Born in Albany, Georgia (also the home of Ray Charles) Mildred went to college in Bristol, Virginia, then attended the University of Georgia (UGA) where she majored in English Literature. She served as a bank teller for a while before embarking on her varied international career of art and design.

I most enjoyed her tales of France in her capacity as an art dealer and artist's representative. She shared a story about her visit to one of her artists (Leon Gambier). Mildred didn’t know French that well and Gambier didn’t speak English. “So we relied on body language,” and got along just fine, according to Mildred. Gambier’s wife wore a hat during the whole sitting at mealtime. “She was a real club lady,” quipped Mildred with a playful smile. We talked well into the night and I stopped writing somewhere between my first and third glass of wine, entranced by Mildred’s enchanting stories of impressionistic art, international design, Paris fashion and Georgian history.

Mildred confided in me that one of her favorite art periods and styles is Fauvism, after the Impressionists. Her Left Bank Gallery holds a Salon D’Automne Exhibition each October, dedicated to this group and style. “At the 1905 Salon D’Automne in Paris,” says Mildred, “a group of painters under the leadership of Henri Matisse shocked the art world with their paintings characterized by brilliant color, expressive brushwork, and flat composition. The art critic Louis Vauxcelles, on visiting the show, called the painters the ‘Wild Beasts’ or ‘Les Fauves’; the pejorative remark was exploited by hostile critics, and the name stuck.”
When I return to Saint Simon's Island this August, I will visit the Left Bank Gallery again and continue where we'd left off.

Mildred Huie Wilcox and me at the Left Bank Art Gallery
Near the Sea Palms Resort (location of Scribblers) on Saint Simon's Island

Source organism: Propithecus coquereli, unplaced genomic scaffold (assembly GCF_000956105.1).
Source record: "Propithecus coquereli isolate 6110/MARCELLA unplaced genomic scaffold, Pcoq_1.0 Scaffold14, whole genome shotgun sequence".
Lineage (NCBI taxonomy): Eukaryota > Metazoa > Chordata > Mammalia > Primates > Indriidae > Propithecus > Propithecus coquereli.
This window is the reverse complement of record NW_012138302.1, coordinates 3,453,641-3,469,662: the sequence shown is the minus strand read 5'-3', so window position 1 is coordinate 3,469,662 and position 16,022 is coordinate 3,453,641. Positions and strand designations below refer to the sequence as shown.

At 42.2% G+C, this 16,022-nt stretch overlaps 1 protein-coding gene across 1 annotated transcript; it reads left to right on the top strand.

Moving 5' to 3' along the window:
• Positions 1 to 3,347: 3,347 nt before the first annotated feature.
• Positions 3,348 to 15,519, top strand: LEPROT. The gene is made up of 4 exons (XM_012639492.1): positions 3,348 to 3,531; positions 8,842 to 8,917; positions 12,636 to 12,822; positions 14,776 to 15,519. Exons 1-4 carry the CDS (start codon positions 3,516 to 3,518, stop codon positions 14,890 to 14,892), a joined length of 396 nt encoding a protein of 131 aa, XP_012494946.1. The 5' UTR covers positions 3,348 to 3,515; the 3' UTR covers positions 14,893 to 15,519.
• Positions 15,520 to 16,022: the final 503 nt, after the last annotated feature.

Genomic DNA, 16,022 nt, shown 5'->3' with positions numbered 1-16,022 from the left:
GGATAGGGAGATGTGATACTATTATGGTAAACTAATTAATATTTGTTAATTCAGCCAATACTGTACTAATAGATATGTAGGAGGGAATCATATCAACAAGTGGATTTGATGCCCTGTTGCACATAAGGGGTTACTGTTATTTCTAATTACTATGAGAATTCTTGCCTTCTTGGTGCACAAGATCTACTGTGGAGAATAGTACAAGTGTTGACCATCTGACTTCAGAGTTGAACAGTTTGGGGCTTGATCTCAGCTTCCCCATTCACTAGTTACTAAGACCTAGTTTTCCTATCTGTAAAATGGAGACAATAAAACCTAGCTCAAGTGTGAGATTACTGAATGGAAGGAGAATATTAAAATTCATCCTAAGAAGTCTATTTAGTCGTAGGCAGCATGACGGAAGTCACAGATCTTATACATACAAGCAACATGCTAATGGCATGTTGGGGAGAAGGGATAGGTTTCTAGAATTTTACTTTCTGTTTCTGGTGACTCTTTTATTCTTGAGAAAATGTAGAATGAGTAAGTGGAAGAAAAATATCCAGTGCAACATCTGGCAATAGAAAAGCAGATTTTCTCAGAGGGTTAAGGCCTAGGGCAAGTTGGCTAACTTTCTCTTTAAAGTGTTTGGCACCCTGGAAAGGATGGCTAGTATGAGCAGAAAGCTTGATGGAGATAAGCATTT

Saint Simon's Island
Pierre Auguste Renoir's Le Moulin de la Galette
Pecheurs au chalut by Leon Gambier

Nina Munteanu is an ecologist and internationally published author of novels, short stories and essays. She coaches writers and teaches writing at George Brown College and the University of Toronto. For more about Nina’s coaching & workshops visit Visit for more about her writing.


Jean-Luc Picard said...

How lucky you were to run into Mildred. She seems like someone worth knowing. I enjoyed the art so much when in Paris.

Nina Munteanu said...

Yes, Jean-Luc. I was blessed in meeting her. Paris is such a refined artistic community. I want to return there. Mildred and I laughed about going there next year. Perhaps we will!

No doubt you toured the Louvre... Did you also see the Musee d'Orsay? That's where a lot of Impressionistic art resides. I was spellbound when I went there. Here are my blog articles on Paris:

Enjoy... :)

Ana Amour Rencontres said...

What a fine choice you made adding Le Moulin de la Galette to the article. It is one of my favorite Renoires.
I also took the liberty to explore the links you provided Jean-Luc Picard in the previous comment. Beautiful!

Nina Munteanu said...

Thank you, Ana! Le Moulin is one of my favorites too. I was fortunate to have seen his atelier in Montmartre in Paris...

I would love to go back and wander lazily through there again... :)

Jean-Luc Picard said...

Yes, I saw the Musee D'Orsay...fab!

Nina Munteanu said...

Awesome! You are a man of the world... (but I always knew that... ;) ... Anyone who loves Earl Grey tea has class.

Heather Dugan (Footsteps) said...

Elegant lady, intriguing stories... Nicely told, Nina.

Nina Munteanu said...

Thanks, Heather! :) She is a wonderful lady and full of interesting stories. I am really looking forward to visiting her again when I go back to St. Simon's Island to give a presentation at the Scribblers Conference (on The Hero's Journey).

Rebeca said...

Former Georgia All-Americans Kim Arnold (gymnastics), Bernadette Locke (basketball), Brent Noon (track and field) and Matt Stinchcomb (football) will be inducted into the University of Georgia’s Circle of Honor – the school’s highest tribute paid to former athletes and coaches – this week. The quartet will be honored at an induction banquet on Friday at the Butts-Mehre Heritage Hall, where they will be permanently enshrined in the Circle of Honor exhibit.

Nina Munteanu said...

Thanks for the news, Rebeca!